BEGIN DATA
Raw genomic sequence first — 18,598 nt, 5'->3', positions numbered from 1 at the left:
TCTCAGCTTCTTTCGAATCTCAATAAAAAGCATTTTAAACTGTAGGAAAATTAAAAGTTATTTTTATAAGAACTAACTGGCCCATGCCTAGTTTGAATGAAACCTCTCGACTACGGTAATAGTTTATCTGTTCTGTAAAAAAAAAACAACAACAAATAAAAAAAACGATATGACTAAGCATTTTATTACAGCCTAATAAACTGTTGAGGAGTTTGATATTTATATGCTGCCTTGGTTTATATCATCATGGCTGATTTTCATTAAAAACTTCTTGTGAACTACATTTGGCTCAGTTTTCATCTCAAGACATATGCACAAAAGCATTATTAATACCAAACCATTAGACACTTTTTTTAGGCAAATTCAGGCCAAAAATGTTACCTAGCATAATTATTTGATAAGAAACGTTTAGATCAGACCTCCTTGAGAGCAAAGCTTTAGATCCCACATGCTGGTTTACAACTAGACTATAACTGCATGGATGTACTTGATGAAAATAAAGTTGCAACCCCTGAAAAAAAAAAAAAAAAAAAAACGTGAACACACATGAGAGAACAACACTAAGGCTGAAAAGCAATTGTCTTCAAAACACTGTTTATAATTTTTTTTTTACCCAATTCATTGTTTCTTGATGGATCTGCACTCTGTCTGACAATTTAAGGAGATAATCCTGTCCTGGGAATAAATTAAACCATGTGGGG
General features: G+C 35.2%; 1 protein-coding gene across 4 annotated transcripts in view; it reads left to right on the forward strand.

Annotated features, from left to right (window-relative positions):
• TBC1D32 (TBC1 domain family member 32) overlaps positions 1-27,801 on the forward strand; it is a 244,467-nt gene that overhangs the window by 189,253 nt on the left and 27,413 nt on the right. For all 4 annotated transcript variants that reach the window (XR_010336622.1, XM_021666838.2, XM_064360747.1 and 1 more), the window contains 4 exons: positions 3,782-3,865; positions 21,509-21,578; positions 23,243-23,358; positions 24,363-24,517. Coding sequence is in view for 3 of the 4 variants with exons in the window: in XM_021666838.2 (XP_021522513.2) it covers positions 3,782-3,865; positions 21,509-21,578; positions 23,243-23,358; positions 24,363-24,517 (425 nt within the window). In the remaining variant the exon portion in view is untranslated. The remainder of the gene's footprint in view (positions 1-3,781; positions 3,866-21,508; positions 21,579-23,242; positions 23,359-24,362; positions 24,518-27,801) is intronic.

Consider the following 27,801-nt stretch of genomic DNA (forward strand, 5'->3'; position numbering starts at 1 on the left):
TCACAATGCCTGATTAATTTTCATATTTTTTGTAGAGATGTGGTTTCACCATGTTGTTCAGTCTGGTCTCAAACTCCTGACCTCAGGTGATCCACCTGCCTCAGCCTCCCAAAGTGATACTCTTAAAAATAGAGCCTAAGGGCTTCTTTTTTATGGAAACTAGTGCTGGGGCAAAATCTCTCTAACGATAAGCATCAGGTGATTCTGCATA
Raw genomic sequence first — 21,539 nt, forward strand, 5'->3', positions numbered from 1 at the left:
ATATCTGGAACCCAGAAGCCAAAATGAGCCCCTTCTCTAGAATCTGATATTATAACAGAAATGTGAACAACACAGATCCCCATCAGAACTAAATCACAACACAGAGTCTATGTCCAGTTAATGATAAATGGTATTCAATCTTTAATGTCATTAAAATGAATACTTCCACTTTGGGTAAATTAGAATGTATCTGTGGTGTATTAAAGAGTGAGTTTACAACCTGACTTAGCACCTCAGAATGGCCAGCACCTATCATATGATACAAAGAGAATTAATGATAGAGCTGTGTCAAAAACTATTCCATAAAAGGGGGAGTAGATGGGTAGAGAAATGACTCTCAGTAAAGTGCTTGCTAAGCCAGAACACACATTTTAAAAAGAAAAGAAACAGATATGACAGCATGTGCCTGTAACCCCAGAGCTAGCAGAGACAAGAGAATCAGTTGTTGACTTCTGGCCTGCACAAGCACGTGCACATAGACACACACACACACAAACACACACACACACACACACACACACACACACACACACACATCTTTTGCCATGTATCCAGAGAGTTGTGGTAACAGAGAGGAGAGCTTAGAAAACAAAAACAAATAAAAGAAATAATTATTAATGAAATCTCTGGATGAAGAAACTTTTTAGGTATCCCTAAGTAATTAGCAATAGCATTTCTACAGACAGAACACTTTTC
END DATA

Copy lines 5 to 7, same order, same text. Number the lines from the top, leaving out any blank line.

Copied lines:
• TBC1D32 (TBC1 domain family member 32) overlaps positions 1-27,801 on the forward strand; it is a 244,467-nt gene that overhangs the window by 189,253 nt on the left and 27,413 nt on the right. For all 4 annotated transcript variants that reach the window (XR_010336622.1, XM_021666838.2, XM_064360747.1 and 1 more), the window contains 4 exons: positions 3,782-3,865; positions 21,509-21,578; positions 23,243-23,358; positions 24,363-24,517. Coding sequence is in view for 3 of the 4 variants with exons in the window: in XM_021666838.2 (XP_021522513.2) it covers positions 3,782-3,865; positions 21,509-21,578; positions 23,243-23,358; positions 24,363-24,517 (425 nt within the window). In the remaining variant the exon portion in view is untranslated. The remainder of the gene's footprint in view (positions 1-3,781; positions 3,866-21,508; positions 21,579-23,242; positions 23,359-24,362; positions 24,518-27,801) is intronic.

Consider the following 27,801-nt stretch of genomic DNA (forward strand, 5'->3'; position numbering starts at 1 on the left):
TCACAATGCCTGATTAATTTTCATATTTTTTGTAGAGATGTGGTTTCACCATGTTGTTCAGTCTGGTCTCAAACTCCTGACCTCAGGTGATCCACCTGCCTCAGCCTCCCAAAGTGATACTCTTAAAAATAGAGCCTAAGGGCTTCTTTTTTATGGAAACTAGTGCTGGGGCAAAATCTCTCTAACGATAAGCATCAGGTGATTCTGCATA